Lunar Eclipse, 28 September 2015
The lunar eclipse of 28 September 2015 was notable in that it occurred with the Moon at perigee (so appearing slightly larger than average). The Moon entered the umbral shadow at 01:07 UT and left it at 04:27 UT. Several members of OASI observed the event; the best photos and video are below.
- Images 1-7: David Murton. Images 1-3 were taken during the ingress phase of the eclipse with a William Optics ZS71 ED and QHY5L-II camera; image 4 at the time of mid-eclipse with a Skywatcher 200PDS and Canon 1100D camera; and images 5-7 during the egress phase without further change of equipment.
- Image 8: Mike O'Mahony. Canon EOS 600D camera with 300 mm lens.
- Image 9: Kev Fulcher, 200 mm Newtonian and Canon 70D camera.
- Image 10: Paul Whiting, FRAS.
- Image 11: Nigel Evans.
- Video: Nigel Evans, Megrez 90 on HEQ5 mount, Canon 60Da camera.
The Danjon Scale of Lunar Eclipse Brightness
The Moon's appearance during a total lunar eclipse can vary enormously from one to the next. The geometry of the Moon's path through the umbra clearly plays an important role and, in fact, the Earth's atmosphere also has a major effect. Although the physical mass of the Earth blocks all direct sunlight from the umbra, the planet's atmosphere refracts some of the Sun's rays into the shadow. Earth's atmosphere contains varying amounts of water (in the form of clouds, mist, precipitation) and solid particles (as dust, organic debris, volcanic ash). This material filters and attenuates the sunlight before it is refracted into the umbra. For instance, large or frequent volcanic eruptions dumping huge quantities of ash into the atmosphere are often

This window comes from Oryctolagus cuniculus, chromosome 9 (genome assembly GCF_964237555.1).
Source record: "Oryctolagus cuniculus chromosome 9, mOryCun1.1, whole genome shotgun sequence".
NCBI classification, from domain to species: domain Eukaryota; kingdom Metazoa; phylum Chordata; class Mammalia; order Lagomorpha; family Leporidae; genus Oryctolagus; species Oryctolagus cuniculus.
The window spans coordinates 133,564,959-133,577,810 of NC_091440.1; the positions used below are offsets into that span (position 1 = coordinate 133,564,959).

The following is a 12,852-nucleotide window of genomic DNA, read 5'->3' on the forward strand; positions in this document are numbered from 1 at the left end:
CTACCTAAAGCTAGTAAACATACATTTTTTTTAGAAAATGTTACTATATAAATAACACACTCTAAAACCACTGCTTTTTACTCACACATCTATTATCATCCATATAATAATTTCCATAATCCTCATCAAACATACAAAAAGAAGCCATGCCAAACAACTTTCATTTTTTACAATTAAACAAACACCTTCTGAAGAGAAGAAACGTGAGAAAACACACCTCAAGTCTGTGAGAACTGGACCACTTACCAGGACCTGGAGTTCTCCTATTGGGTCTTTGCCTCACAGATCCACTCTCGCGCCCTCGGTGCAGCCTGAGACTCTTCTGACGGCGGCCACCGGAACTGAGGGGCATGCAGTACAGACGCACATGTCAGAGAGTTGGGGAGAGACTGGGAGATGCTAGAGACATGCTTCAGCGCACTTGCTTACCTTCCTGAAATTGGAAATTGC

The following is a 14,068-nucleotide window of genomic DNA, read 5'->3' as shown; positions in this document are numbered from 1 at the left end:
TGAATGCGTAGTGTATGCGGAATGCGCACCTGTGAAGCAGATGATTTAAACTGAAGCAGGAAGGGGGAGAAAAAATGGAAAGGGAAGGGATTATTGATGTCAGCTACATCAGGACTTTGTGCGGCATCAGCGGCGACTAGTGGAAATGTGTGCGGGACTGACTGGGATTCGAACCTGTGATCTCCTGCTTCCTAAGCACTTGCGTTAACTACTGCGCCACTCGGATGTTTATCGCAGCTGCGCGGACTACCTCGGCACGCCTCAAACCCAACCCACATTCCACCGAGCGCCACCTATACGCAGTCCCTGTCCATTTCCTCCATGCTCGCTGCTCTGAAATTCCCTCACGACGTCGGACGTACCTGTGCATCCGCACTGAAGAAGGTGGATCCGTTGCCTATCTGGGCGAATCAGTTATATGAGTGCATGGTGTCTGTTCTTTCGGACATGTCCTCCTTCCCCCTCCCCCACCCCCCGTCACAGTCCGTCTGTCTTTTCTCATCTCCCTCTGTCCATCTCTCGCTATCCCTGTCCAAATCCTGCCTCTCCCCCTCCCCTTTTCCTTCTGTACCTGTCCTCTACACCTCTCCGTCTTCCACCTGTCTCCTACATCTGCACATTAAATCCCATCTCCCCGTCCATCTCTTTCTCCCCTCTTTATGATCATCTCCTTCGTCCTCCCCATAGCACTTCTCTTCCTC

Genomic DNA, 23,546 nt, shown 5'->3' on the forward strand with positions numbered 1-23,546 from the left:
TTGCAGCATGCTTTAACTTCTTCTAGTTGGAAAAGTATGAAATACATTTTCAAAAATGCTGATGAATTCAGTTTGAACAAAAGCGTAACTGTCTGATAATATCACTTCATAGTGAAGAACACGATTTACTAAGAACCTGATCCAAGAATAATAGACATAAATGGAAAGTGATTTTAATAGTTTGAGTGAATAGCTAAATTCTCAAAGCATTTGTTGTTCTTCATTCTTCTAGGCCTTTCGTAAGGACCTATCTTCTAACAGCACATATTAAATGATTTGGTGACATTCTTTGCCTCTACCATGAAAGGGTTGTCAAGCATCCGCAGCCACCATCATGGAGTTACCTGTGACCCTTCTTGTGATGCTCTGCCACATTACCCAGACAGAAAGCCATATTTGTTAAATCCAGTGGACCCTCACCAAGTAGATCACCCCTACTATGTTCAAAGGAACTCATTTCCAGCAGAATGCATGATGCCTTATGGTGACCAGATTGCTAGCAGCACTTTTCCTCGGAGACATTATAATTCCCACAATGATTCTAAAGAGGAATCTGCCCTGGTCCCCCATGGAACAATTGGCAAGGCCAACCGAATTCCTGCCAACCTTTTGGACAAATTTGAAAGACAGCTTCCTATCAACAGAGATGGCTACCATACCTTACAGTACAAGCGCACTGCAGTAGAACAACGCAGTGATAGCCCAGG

followed by very dark, red eclipses for several years. Extensive cloud cover along Earth's limb also tends to darken the eclipse by blocking sunlight.
The French astronomer André-Louis Danjon (1890-1967) proposed a useful scale for evaluating the visual appearance and brightness of the Moon during a total lunar eclipse. "L" values for various luminosities are defined as follows:
L = 0 Very dark eclipse. Moon almost invisible, especially at mid-totality.
L = 1 Dark Eclipse, gray or brownish in coloration. Details distinguishable only with difficulty.
L = 2 Deep red or rust-coloured eclipse. Very dark central shadow, while outer edge of umbra is relatively bright.
L = 3 Brick-red eclipse. Umbral shadow usually has a bright or yellow rim.
L = 4 Very bright copper-red or orange eclipse. Umbral shadow has a bluish, very bright rim.
The assignment of an "L" value to a lunar eclipse is best done with the naked eye, binoculars or a small telescope near mid-totality. It's also useful to examine the Moon's appearance just after the beginning and just before the end of totality, when the Moon is near the edge of the umbral shadow, and an "L" value can be assigned to the outer umbra. In recording an "L" value, instruments used and the date and time should also be noted. Also note any variations in colour and brightness in different parts of the umbra, as well as the apparent sharpness of the shadow's edge. Pay attention to the visibility of lunar features within the umbra. Notes and sketches made during the eclipse are invaluable in recalling details, events and impressions.
Members of OASI provided the following estimated "L" values for the eclipse of 28 September 2015:
||L0 during penumbral eclipse.
L2 at start of umbral eclipse with very bright lower edge.
L3 at mid-point of umbral eclipse.
||L2, very dark with discernible white rim at totality.